A welcome power boost for physics teachers

There is a fantastic amount of support out there for new or non-specialist teachers of physics. This is just as well since specialist physics teachers are a rare breed and cannot mentor all the non-specialists teaching in their schools.  It seems that despite the multitude of resources available from such august organisations as the Institute of Physics, STEM Learning, and Physics Partners, the need for ‘live’ training seems to be greater than ever.  I have seen groups of nearly 100 attending online workshops I’ve delivered on topics such as forces, energy, circuits and radioactivity.  And it’s why we’re launching our “Physics Fuel” series of short films so teachers can access on-demand expert help whenever they need it.

Why is this help so important right now? I have a few theories.

Firstly, when the school curriculum was beefed up under Gove the physics element became more demanding, including topics brought in from A-level, such as latent heat and magnetic force.  A new approach to teaching Energy has unsettled even seasoned teachers. Newton’s Third Law has appeared explicitly in exam questions, requiring a full appreciation despite being often misconceived.

Secondly, in the great cycle of educational trends we have seen a return to Direct instruction as opposed to more student-centred teaching style. This puts the focus much more on the teacher and the importance of explanation, which is challenging for those teaching outside their specialism. One example is how we explain the particles that make up an atom, just from looking at Periodic Table data.

Thirdly of course we have the Coronavirus pandemic and the lockdown of schools. Anyone who has taught lessons online will know how much more closely one needs to prepare and have almost scripted explanations ready – either to record to video or to deliver live via an online platform. Without the normal distractions and banter of the classroom, the webcam is a much more critical eye; ums and ahs, pauses to check in the textbook and so on do not really cut it. And now that schools are back in session the pressure is on to close the gap from lockdown and to delve deeply yet quickly into concepts which might not have been fully understood by students learning independently. Concise, high quality explanations of concepts are vital.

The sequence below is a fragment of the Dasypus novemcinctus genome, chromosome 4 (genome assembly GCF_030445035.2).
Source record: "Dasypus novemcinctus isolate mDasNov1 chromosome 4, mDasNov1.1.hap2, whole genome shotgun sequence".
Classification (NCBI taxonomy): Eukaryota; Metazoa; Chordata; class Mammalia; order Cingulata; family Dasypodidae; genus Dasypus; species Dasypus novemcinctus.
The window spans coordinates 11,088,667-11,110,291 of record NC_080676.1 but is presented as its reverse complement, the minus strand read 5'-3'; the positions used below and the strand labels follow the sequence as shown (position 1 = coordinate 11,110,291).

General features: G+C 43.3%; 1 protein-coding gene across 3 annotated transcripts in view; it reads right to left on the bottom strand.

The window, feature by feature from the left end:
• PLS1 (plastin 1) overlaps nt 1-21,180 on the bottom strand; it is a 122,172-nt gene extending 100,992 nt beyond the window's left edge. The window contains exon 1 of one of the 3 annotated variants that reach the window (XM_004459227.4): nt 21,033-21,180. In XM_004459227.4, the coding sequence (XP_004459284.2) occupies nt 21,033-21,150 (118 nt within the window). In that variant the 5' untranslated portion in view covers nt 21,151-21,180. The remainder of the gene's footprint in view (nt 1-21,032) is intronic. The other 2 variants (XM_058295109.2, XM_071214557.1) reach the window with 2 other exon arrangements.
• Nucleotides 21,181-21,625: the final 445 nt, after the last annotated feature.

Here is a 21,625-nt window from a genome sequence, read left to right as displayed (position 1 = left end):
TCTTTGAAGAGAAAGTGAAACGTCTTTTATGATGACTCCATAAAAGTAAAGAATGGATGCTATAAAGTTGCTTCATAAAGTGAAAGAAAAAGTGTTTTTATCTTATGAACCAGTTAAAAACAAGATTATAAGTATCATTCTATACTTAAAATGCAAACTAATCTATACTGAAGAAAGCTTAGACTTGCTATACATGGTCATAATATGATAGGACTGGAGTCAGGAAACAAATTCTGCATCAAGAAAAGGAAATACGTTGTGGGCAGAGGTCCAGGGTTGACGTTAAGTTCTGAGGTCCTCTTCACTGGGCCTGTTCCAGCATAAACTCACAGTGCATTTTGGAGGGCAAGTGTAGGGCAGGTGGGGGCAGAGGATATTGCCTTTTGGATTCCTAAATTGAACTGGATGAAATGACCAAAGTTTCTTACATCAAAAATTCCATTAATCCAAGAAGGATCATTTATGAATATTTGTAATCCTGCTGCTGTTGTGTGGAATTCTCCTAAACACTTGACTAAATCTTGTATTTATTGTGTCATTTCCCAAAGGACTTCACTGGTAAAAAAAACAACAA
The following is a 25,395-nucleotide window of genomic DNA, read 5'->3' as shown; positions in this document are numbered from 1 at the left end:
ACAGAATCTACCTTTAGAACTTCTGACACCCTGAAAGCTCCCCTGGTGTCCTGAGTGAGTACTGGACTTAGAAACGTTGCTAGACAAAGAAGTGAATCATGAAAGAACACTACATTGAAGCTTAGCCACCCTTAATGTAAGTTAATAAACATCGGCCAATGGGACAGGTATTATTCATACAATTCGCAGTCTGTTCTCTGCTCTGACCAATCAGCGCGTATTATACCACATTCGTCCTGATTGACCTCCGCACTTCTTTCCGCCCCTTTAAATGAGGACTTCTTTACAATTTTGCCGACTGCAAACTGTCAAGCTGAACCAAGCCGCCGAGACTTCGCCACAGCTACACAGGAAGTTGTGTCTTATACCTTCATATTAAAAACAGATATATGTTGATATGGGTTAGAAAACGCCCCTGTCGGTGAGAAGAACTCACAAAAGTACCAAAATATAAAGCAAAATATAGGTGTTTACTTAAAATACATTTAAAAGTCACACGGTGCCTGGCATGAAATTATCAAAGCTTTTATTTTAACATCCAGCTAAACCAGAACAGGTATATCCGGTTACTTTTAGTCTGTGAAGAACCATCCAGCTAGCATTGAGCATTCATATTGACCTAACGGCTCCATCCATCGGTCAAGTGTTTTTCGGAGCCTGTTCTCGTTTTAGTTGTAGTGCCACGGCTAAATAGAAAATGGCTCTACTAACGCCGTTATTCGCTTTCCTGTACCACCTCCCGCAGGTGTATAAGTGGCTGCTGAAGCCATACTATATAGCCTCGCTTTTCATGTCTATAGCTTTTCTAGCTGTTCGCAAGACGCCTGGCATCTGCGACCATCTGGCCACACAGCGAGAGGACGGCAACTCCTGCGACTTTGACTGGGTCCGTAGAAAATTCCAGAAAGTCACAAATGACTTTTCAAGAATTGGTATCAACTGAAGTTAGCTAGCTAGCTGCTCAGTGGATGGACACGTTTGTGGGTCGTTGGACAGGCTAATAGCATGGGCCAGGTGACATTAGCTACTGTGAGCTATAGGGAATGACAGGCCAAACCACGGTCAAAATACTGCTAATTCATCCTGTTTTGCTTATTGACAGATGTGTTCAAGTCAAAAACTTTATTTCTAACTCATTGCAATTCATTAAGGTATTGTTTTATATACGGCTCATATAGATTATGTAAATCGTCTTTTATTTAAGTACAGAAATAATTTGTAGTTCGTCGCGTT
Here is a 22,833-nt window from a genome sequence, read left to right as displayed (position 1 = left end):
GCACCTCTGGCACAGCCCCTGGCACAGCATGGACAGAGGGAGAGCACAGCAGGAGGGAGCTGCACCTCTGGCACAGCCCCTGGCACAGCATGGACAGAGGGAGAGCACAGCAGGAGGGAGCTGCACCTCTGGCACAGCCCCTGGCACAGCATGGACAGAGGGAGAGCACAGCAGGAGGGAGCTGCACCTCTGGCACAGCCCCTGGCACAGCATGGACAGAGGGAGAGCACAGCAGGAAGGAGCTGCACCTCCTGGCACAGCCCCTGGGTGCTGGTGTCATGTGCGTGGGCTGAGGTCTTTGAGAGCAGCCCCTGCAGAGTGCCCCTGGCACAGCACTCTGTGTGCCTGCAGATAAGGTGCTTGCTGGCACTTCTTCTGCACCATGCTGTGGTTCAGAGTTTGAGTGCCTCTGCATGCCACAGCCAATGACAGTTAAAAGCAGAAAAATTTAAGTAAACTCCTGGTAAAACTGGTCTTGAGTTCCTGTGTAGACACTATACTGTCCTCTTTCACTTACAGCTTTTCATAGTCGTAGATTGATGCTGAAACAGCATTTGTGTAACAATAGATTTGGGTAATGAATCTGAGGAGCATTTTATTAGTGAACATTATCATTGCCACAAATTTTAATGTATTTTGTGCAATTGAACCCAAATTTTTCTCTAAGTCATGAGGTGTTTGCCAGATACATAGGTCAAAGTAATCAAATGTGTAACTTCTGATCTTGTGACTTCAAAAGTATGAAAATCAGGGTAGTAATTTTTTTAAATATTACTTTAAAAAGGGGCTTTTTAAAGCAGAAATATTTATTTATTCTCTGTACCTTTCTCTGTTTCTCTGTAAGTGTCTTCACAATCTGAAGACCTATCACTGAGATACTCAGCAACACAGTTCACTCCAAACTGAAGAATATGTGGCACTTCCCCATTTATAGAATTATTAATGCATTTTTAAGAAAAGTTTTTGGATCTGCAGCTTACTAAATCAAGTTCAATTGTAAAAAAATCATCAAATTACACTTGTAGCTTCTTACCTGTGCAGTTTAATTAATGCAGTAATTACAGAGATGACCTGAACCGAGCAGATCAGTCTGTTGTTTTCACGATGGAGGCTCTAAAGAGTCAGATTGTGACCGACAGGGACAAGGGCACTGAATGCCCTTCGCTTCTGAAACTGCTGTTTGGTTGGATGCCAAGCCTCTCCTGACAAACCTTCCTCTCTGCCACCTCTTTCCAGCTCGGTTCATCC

And if you have ever had to teach beyond your degree-level (or even A level) specialism, you’ll know that you need that wealth of back-stories, contexts, models and analogies that good teachers use to enhance understanding and aid retention. We’ve put lots of these into our Physics Fuel films.

Whilst we have some students learning from home, and even possible further school closures, finding good-quality online resources will be crucial, especially those which show – or simulate – experiments that the students will miss out on. Physics Fuel contains all the best examples of these, saving teachers time wading through the vastness of the internet.

Teachers are understandably reaching for workshops, webinars, videos and anything else which will help deepen their own understanding as well as tips for how to support their students. With a busy timetable, these 10 minute boosts will really help to power your physics teaching!

Christina Astin
November 2020